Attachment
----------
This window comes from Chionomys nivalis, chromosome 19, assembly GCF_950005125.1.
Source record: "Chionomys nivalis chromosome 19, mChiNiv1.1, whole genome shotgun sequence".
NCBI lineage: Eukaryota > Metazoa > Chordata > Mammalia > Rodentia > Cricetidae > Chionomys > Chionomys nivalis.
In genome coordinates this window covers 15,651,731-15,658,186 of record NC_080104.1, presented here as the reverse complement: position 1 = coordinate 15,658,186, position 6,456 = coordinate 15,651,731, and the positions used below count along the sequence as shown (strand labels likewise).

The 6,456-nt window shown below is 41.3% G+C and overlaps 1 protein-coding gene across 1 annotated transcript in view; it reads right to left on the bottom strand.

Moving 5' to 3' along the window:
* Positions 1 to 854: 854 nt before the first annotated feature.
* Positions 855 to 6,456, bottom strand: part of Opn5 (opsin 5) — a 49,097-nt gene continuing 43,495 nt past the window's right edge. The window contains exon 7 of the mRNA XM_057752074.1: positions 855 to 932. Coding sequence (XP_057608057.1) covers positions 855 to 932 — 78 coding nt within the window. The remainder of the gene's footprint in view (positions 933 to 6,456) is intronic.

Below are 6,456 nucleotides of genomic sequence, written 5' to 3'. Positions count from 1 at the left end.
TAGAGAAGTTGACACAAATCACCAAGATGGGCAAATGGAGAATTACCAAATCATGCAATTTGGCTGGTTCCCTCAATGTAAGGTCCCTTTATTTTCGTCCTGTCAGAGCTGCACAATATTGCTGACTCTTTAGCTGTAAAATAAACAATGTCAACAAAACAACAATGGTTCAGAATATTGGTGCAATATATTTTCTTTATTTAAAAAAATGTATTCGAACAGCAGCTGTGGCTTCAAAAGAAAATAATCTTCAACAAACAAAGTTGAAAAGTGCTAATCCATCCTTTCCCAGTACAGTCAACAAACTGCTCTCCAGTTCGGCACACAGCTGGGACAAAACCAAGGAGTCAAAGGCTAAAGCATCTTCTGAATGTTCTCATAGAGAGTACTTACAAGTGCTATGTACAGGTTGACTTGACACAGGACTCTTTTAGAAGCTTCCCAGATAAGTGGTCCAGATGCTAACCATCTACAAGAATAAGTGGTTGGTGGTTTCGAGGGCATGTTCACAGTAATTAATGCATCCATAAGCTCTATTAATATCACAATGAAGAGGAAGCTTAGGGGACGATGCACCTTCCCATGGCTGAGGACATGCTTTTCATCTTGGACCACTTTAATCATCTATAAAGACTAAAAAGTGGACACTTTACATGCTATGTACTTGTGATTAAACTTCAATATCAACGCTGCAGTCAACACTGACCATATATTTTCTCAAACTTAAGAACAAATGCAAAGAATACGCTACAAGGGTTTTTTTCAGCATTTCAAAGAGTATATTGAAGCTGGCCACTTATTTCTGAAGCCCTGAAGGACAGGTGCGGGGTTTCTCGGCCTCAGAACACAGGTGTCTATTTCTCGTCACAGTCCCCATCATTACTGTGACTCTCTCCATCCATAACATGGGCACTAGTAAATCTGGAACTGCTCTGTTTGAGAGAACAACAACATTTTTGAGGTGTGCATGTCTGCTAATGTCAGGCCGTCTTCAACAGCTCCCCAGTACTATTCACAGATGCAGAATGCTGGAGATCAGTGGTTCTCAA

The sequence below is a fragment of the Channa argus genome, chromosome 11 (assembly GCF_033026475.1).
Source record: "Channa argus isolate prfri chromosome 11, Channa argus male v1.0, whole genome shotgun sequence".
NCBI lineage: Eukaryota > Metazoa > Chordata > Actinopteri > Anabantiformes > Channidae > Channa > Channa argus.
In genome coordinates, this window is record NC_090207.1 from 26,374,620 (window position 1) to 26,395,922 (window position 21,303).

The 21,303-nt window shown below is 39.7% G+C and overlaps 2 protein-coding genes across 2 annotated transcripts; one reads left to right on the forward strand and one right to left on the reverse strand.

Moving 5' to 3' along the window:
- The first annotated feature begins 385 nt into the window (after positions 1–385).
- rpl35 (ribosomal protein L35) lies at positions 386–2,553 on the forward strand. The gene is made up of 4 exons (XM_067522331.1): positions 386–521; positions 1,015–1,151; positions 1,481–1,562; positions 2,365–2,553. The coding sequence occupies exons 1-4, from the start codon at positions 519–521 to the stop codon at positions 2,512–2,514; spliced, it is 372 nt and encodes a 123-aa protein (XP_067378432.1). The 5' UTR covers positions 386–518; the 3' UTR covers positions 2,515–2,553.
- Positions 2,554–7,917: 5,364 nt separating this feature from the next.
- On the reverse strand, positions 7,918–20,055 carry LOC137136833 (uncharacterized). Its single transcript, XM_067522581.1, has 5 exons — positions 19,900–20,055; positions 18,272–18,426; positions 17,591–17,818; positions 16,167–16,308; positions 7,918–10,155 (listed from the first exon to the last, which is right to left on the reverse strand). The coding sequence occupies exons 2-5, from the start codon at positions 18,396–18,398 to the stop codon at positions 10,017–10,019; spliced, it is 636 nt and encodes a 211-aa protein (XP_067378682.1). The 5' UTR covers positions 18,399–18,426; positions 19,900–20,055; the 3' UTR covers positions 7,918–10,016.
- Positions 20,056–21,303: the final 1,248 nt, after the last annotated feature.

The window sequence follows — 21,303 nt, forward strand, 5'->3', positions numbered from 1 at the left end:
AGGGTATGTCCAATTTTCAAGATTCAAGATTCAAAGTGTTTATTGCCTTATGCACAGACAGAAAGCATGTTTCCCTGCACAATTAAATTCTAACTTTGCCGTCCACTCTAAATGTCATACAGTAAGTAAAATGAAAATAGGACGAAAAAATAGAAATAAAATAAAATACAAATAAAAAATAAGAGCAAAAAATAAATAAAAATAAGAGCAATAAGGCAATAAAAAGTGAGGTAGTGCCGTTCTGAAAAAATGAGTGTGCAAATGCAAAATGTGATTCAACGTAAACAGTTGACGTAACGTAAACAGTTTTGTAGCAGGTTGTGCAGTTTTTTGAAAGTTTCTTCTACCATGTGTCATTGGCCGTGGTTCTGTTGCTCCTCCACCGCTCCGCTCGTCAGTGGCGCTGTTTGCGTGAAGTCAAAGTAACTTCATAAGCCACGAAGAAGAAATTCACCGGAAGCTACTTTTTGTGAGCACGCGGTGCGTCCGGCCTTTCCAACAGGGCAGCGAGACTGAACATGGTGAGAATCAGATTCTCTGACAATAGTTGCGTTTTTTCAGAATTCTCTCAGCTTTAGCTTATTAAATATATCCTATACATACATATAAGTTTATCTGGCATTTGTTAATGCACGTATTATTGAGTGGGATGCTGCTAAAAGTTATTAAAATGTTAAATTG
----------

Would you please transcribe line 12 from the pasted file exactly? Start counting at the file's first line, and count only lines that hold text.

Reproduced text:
Source record: "Channa argus isolate prfri chromosome 11, Channa argus male v1.0, whole genome shotgun sequence".